Disparate elements within the installation, either separately or cumulatively bring about disorientation.

The first chamber plays with the theme of control and is designed to place the viewer in a position of vulnerability. Participants are instructed to do as the 'doctor' says and normally people carry out these out obediently, even though there are no sanctions for non-compliance. This is based on the Milgram and Harvard tests and induces a belief that something bad will happen. The intention is to bring this belief about via the installation environment, the "doctor", tests and unpleasant noise.

The tests seen in the film are completely fictitious but put together in a certain way to play on feelings of anxiousness. The images are not in themselves frightening but appear unusual and the frequency with which the tests pass, repeat, flicker and reverse builds anxiety and is designed to take the viewer out of their comfort zone. Some people may believe the tests to be a form of subliminal messaging, particularly if the words used on the screen are seen to be part of some design. Others see them as an unusual but random collection.

The gloves, goggles, headphones and cramped environment again play on control - the participant is forced to take an unnatural physical position. The arms are outstretched above one's heads, caught between supporting themselves in mid air and the feeling that they can hang within the gloves. This opens the subject up to a feeling of helplessness, especially in the event of a perceived shock. The participant is forced to look down to the screen, well below eye level, through goggles which have an almost blurring effect. The noise heard in the headphones pans in and out of the left and right earphones which has a dizzying effect. The sound is made up of white noise of differing frequencies and distortions together with bat noises brought into our hearing range, but only just. The outcome is an unpleasant and uncomfortable noise.

The second chamber then plays on any feelings of disorientation or confusion the participant might be feeling and is designed to frustrate. It is obvious that there are two large images either side of the participant but the flashing light prevents the images from being deciphered. Participants perceive the pictures to be unpleasant and the situation is designed to conjure up the feeling of a hallucination or nightmare scenario. The paintings consist of layers which are only seen when the light flashes behind them. This makes it more difficult to understand what the top layer depicts: one, ants (people in isolation dream of herd creatures); the other, a fabricated compression theory of the audio-visual brain function (based on feelings brought about by the five techniques).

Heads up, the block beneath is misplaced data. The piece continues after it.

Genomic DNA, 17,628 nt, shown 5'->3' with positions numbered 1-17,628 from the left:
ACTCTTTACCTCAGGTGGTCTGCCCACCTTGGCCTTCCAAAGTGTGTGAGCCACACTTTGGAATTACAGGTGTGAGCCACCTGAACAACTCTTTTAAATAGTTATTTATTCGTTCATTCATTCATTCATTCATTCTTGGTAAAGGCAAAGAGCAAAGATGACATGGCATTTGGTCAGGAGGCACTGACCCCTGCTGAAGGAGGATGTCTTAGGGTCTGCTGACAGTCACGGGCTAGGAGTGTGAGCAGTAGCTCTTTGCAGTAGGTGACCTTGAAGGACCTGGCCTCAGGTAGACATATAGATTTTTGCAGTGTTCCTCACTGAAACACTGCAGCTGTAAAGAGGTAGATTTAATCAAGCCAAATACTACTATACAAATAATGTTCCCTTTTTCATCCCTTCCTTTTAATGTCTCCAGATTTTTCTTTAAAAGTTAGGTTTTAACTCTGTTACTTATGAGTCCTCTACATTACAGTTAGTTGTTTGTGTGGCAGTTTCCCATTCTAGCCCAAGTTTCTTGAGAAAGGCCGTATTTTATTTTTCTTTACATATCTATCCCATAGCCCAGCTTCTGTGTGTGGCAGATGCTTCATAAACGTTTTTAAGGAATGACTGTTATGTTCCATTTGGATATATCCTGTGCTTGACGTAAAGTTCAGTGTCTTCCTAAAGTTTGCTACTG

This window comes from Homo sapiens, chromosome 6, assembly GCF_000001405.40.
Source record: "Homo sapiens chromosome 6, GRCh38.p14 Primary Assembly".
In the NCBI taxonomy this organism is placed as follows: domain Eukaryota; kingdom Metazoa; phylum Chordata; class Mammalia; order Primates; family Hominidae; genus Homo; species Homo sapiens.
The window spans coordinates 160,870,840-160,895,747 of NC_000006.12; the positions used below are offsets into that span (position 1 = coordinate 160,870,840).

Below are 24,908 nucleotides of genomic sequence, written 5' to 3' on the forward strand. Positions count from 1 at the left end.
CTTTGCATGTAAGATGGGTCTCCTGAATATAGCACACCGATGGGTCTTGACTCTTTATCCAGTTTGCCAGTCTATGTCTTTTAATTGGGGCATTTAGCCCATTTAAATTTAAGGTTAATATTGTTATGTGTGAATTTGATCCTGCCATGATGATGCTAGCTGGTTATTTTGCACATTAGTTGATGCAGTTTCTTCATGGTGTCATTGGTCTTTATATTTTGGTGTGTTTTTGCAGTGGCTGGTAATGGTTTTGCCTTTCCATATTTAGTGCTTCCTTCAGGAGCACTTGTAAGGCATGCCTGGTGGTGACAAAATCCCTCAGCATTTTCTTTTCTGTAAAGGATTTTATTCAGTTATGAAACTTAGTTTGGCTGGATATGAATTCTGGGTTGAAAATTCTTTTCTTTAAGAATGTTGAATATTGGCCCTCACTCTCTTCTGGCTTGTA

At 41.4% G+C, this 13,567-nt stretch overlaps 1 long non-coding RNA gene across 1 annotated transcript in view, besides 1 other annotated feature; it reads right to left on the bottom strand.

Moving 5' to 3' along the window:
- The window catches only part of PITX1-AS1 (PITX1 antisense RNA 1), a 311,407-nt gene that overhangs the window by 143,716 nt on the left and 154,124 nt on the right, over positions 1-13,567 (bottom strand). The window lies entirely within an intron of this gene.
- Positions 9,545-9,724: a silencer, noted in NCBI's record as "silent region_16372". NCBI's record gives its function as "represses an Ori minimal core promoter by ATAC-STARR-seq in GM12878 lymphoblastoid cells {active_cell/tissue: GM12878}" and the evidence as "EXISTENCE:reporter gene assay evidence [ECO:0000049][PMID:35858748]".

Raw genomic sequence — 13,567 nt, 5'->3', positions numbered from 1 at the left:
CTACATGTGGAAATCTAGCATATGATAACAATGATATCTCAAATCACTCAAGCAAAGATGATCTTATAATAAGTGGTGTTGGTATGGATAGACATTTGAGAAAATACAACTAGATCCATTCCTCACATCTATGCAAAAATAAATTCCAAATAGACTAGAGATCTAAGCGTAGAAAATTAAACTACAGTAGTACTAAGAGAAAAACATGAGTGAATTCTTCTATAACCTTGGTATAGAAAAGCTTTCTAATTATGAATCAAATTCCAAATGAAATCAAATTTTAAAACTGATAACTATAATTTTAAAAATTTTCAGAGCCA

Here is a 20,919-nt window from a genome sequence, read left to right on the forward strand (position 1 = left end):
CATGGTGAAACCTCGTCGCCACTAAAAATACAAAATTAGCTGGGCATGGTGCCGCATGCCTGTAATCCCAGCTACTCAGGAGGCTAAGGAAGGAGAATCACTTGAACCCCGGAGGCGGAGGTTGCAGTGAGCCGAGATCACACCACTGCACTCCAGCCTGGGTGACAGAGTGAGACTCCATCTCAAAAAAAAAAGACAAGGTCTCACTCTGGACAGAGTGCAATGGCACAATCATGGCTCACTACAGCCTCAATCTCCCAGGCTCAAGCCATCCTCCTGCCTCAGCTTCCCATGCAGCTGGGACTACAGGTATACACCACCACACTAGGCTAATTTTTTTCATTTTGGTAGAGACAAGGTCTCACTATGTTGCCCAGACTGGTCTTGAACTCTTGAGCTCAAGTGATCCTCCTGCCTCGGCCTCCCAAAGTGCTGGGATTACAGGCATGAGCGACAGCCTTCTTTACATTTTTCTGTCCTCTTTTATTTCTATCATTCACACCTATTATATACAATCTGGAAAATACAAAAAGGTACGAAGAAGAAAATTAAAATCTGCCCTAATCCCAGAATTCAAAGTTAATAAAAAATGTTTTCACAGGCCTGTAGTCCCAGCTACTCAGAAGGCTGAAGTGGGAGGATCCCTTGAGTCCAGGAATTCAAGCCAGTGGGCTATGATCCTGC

There is a distinction between the first chamber where the participant feels obligated to stay because instructed to do so and the second chamber where the participant know she/he is compelled to stay but told that she/he is free to leave at any time. The viewer feels she/he must work the paintings out and typically flits from one to the other, in order to make out sections of the images and piece them together as a whole. However, the flashing light and unfamiliarity of the marks on the paintings make this goal very difficult to achieve.

Reactions to the work

The following short comments are from a variety of people who viewed the installation. The majority of people wanted to discuss their experiences when they had finished viewing the installation and learn of the background. Some people did not wish to discuss it at all. It is important to note the extent of the viewer's knowledge was limited to the information contained in the promotion of the installation. The artist asked for their initial reactions first and then explained the design which they then gave feedback on.

  • 'Because I thought it was going to be about torture I expected something really in your face. However the way it was set up made me feel very nervous, I thought something bad was going to happen to me all the time. The doctor had authority and I felt he was controlling me. Because he said "the experiment will last for an undisclosed length of time" I was nervous about what would happen and anxious because I didn't know when it would end.'
  • 'It made me feel very uncomfortable and anxious. The noise was awful and standing in that position was very uncomfortable - I can't imagine being subjected to that for hours and hours on end. A few minutes was too long for me. The second room was so frustrating with the scratchy writing. You're right, it was a nightmare scenario. The words on the film were very effective too - like "skin", "tear", "fear". They made me feel uneasy.'
  • 'I thought it was going to be loads of scary pictures of torture...Seeing the doctor as a person of authority made me feel uneasy and vulnerable. I was most affected by the words on the film - I suppose words can say more than pictures...'
  • 'I wanted to see it because of what's going on with torture. I didn't think it would be like this but I found it very interesting.'
  • 'I felt totally vulnerable in the position I was forced to take in the first room and I was anxious in case anything happened, my hands were in the air and I would not be able to protect myself.'